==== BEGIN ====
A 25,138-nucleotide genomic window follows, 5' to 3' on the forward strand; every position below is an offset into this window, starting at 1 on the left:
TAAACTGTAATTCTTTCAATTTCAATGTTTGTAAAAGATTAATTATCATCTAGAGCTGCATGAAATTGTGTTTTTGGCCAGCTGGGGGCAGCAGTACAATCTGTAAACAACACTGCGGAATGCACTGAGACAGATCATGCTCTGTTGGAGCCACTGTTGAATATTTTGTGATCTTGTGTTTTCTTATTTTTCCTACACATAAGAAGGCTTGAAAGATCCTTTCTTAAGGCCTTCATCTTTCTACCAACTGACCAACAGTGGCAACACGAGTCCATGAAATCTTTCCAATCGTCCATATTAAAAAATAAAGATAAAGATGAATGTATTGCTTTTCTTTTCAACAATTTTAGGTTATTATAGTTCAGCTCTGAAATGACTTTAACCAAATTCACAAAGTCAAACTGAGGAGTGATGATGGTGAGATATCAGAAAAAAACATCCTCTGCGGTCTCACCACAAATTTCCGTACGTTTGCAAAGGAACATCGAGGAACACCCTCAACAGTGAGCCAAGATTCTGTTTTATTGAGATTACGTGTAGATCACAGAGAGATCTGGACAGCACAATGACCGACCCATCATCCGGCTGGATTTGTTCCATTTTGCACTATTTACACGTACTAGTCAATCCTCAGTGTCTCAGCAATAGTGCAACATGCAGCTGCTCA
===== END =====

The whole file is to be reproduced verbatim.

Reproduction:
A 25,138-nucleotide genomic window follows, 5' to 3' on the forward strand; every position below is an offset into this window, starting at 1 on the left:
TAAACTGTAATTCTTTCAATTTCAATGTTTGTAAAAGATTAATTATCATCTAGAGCTGCATGAAATTGTGTTTTTGGCCAGCTGGGGGCAGCAGTACAATCTGTAAACAACACTGCGGAATGCACTGAGACAGATCATGCTCTGTTGGAGCCACTGTTGAATATTTTGTGATCTTGTGTTTTCTTATTTTTCCTACACATAAGAAGGCTTGAAAGATCCTTTCTTAAGGCCTTCATCTTTCTACCAACTGACCAACAGTGGCAACACGAGTCCATGAAATCTTTCCAATCGTCCATATTAAAAAATAAAGATAAAGATGAATGTATTGCTTTTCTTTTCAACAATTTTAGGTTATTATAGTTCAGCTCTGAAATGACTTTAACCAAATTCACAAAGTCAAACTGAGGAGTGATGATGGTGAGATATCAGAAAAAAACATCCTCTGCGGTCTCACCACAAATTTCCGTACGTTTGCAAAGGAACATCGAGGAACACCCTCAACAGTGAGCCAAGATTCTGTTTTATTGAGATTACGTGTAGATCACAGAGAGATCTGGACAGCACAATGACCGACCCATCATCCGGCTGGATTTGTTCCATTTTGCACTATTTACACGTACTAGTCAATCCTCAGTGTCTCAGCAATAGTGCAACATGCAGCTGCTCA